When your audience experiences your brand through relevant, engaging content that improves their lives in some meaningful way, they gain a more positive association with it.
Besides, including your brand message in your content will help:
Once you’ve determined if your brand is product-directed or product-supplemented, you can then put the reason for your business existence into words. Every business, including yours, has a clear foundation, and it’ll be easier to create a communication strategy if you have a definition. So let’s jump into it.
Your why is not about making money—that’s just the end goal of your business. It’s more about the value you can offer to other people.
My business motive is to influence changes in people’s homes. I have to think about what type of content and merchandise can make my customers feel positive about making the first steps. Focusing on topics about home furnishing alone wouldn’t be enough to keep my customer’s attention glued on my brand. So I add value with lifestyle content.
Ideally, your “why” should be a message that can be illustrated to your audience as consumers “buy” the feeling (or you could say the emotional value) that comes with getting the product or service.
Your brand purpose sits at the center of your business authentic reason for being. Weave it into direct messages on social media, promotional videos, or in your blog posts.
The more you communicate what you believe, the more you will attract people who believe that what you do matters, and they’ll want to be a part of that.
Now that you know your business focus and your brand’s purpose, you’ll have an easier time communicating with your audience purposefully, while keeping in mind your business goals.
Brands use social platforms for various reasons, such as to raise brand awareness, influence user attitudes, and ask for feedback.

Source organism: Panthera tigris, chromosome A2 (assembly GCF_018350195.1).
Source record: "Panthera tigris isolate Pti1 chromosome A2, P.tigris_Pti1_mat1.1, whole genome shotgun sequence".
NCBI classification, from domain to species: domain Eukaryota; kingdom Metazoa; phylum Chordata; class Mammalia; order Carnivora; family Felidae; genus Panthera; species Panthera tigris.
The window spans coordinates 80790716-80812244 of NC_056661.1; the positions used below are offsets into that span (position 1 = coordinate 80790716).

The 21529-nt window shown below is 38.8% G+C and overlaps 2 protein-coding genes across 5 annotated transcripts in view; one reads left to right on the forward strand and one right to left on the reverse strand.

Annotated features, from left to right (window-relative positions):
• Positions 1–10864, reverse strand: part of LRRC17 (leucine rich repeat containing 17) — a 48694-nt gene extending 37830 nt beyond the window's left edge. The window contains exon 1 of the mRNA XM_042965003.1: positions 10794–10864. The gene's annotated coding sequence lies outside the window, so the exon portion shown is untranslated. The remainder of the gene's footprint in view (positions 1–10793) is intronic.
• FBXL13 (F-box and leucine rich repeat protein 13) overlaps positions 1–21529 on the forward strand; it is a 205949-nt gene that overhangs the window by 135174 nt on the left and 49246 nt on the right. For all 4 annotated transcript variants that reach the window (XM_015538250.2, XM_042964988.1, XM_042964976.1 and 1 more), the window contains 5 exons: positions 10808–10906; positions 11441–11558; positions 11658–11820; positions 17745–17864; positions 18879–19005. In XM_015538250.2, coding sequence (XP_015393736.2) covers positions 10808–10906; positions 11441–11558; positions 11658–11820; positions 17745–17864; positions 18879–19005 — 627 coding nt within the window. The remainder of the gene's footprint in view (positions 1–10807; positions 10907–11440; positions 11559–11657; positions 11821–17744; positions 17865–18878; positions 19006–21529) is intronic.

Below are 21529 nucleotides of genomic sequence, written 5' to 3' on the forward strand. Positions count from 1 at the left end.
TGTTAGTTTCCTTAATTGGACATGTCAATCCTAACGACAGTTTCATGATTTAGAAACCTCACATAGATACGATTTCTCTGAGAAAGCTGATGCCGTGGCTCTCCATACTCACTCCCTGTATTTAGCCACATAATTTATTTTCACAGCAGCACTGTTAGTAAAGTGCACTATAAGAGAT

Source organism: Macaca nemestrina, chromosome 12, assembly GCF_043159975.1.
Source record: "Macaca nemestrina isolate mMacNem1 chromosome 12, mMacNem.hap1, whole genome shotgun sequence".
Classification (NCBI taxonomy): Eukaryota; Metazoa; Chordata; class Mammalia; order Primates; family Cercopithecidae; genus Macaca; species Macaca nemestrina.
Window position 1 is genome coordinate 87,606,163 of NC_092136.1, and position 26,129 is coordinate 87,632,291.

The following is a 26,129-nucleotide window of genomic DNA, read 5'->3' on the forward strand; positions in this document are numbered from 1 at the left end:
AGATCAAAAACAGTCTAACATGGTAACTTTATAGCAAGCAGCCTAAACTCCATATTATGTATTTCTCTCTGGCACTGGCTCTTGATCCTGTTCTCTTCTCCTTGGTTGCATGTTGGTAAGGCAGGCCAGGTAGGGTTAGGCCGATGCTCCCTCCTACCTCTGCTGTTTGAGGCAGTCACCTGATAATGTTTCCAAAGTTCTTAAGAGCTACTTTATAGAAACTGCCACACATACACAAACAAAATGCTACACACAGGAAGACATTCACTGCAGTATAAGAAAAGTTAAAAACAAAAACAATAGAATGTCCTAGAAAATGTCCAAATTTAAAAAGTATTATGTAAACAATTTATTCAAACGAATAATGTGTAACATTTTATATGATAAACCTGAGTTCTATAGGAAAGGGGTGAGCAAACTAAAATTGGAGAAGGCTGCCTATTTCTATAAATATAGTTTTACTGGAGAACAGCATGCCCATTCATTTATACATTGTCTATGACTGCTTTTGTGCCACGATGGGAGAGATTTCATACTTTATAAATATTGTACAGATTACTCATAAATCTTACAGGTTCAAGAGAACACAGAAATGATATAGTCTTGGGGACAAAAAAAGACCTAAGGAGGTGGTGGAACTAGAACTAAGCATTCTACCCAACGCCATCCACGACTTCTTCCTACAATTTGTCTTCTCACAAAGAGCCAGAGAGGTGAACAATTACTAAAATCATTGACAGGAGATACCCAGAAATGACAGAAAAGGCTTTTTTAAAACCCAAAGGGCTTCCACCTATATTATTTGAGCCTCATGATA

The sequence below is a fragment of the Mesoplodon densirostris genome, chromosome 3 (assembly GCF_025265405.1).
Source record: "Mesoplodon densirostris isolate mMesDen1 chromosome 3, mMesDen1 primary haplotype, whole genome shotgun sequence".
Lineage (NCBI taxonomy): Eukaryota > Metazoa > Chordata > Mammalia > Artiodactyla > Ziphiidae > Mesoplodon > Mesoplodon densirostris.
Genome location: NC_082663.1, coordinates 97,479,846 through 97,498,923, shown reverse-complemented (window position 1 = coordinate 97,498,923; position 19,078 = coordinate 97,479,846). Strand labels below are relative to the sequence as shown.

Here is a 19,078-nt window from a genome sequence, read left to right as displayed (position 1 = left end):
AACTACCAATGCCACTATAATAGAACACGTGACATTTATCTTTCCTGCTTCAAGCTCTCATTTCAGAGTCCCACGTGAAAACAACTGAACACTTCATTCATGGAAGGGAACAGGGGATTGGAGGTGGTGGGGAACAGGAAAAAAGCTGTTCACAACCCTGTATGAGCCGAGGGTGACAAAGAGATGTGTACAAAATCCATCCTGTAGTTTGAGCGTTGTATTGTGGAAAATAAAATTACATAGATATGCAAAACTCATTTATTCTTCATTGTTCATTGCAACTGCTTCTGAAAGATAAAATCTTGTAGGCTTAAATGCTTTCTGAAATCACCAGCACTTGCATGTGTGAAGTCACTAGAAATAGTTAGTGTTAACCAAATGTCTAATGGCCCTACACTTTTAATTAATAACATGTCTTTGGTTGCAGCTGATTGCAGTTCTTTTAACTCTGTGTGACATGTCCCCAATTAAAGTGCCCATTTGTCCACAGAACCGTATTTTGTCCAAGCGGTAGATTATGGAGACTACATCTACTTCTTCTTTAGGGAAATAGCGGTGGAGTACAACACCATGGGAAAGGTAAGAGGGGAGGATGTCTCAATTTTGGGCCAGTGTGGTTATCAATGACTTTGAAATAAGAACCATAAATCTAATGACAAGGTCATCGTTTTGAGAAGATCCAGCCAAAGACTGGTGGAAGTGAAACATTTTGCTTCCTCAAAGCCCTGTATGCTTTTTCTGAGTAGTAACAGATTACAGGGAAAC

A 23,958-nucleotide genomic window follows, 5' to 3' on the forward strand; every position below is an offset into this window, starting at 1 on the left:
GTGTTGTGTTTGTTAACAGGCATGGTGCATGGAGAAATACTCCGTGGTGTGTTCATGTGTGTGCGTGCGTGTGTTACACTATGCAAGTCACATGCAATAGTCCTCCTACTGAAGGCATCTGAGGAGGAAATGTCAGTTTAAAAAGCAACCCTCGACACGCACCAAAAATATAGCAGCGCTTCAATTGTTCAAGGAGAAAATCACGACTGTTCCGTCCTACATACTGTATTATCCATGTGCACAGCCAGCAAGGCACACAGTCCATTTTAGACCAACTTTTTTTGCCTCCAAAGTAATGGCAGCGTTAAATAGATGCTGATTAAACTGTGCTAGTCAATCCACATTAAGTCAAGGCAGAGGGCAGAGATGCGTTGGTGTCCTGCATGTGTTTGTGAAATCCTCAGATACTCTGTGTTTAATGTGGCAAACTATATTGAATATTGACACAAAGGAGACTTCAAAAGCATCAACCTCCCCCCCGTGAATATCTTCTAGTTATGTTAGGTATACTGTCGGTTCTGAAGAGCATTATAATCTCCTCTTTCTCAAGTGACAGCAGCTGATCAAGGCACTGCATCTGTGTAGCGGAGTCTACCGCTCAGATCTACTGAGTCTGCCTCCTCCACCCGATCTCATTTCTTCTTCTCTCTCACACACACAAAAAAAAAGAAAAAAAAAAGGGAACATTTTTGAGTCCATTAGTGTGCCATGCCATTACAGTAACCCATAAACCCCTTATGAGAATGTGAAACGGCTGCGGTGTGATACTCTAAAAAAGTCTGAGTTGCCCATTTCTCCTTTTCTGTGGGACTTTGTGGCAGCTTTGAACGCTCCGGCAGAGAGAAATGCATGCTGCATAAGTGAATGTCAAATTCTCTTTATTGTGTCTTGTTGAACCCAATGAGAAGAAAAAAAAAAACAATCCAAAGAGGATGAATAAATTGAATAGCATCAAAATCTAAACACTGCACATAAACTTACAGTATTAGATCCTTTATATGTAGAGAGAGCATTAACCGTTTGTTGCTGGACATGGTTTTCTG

Unfortunately, many business owners overlook arguably one of the best aspects of social media—connecting with their customers on a meaningful and personal level.
Put an effort into getting acquainted with your audience and ask follow-up questions that’ll lead you to different topic areas.
Find out your audience’s goals and create an atmosphere of openness. Soon enough, you’ll have an engaged community that encourages each other’s progress.”
One of the goals for your new online community should be to attract more customers. However, if your content and messaging style is heavily influenced by your effort to make sales, it can seem pushy. It’s better for your business to generate value-based content, instead of treating your community as a new sales platform.
Besides DIY and design, I talk a lot about food and books. In addition, I’ve figured out which of my interests my group cares about and I share my thoughts and experiences on these topics.
It helps to know what type of people you’re reaching out to and that they share some of your ideas and interests. Otherwise you might be doing everything right but you’d still be playing out of tune.
Knowing your audience equals making better predictions about what information they expect, how to arrange it in meaningful ways, and what additions will be needed for an understandable presentation.
It also influences the tone and structure of your content.
Who are the people you want to build a long-lasting online community with?
They’re going to be people that you can engage, share, and sometimes disagree with. These people will take and give value to you and other members.
To build a community like this, try outlining a customer profile that’d roughly represent your primary audience. You can do it in two ways:
List out qualities that they might have or imagine them as an avatar.